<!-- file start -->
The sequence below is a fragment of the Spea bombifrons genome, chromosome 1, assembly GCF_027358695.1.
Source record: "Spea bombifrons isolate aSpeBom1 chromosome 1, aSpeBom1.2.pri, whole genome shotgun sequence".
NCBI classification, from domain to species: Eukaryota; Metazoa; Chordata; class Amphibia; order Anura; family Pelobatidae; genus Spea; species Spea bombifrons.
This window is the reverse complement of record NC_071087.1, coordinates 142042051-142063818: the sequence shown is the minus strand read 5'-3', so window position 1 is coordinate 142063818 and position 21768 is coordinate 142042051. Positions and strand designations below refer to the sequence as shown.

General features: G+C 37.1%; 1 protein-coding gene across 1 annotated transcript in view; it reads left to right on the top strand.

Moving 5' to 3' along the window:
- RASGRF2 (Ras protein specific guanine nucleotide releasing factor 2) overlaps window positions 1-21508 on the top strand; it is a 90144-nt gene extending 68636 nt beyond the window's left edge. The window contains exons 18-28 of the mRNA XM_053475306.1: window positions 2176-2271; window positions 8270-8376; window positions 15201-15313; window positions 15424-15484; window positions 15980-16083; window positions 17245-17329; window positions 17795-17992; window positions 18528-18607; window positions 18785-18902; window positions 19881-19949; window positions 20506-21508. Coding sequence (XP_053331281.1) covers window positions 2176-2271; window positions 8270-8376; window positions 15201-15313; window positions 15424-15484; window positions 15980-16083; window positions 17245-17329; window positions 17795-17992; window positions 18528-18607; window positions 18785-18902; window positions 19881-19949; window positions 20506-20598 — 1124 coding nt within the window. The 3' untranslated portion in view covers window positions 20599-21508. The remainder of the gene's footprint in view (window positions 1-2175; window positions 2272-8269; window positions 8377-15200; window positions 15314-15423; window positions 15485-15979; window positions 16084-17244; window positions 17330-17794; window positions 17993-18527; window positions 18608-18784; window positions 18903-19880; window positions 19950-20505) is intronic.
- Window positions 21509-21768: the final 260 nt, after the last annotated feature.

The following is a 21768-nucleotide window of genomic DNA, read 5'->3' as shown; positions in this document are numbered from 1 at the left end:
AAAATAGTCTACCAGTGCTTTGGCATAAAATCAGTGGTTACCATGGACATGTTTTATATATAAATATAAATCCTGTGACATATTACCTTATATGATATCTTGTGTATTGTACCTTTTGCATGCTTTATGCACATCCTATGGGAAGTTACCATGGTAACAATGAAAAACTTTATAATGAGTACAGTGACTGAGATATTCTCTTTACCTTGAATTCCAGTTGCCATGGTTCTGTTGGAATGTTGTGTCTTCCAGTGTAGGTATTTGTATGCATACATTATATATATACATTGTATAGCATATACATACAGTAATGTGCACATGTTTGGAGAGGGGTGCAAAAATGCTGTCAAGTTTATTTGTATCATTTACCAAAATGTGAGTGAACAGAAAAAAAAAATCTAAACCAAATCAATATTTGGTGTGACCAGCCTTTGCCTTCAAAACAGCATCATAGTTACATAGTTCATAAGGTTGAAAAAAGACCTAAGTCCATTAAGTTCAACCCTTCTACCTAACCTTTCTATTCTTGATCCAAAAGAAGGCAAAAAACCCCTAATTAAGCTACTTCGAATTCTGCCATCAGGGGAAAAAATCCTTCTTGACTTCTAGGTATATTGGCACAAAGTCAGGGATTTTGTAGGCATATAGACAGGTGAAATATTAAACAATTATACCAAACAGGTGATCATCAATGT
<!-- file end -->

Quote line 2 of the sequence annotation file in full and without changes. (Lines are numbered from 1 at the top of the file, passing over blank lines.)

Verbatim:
Source record: "Spea bombifrons isolate aSpeBom1 chromosome 1, aSpeBom1.2.pri, whole genome shotgun sequence".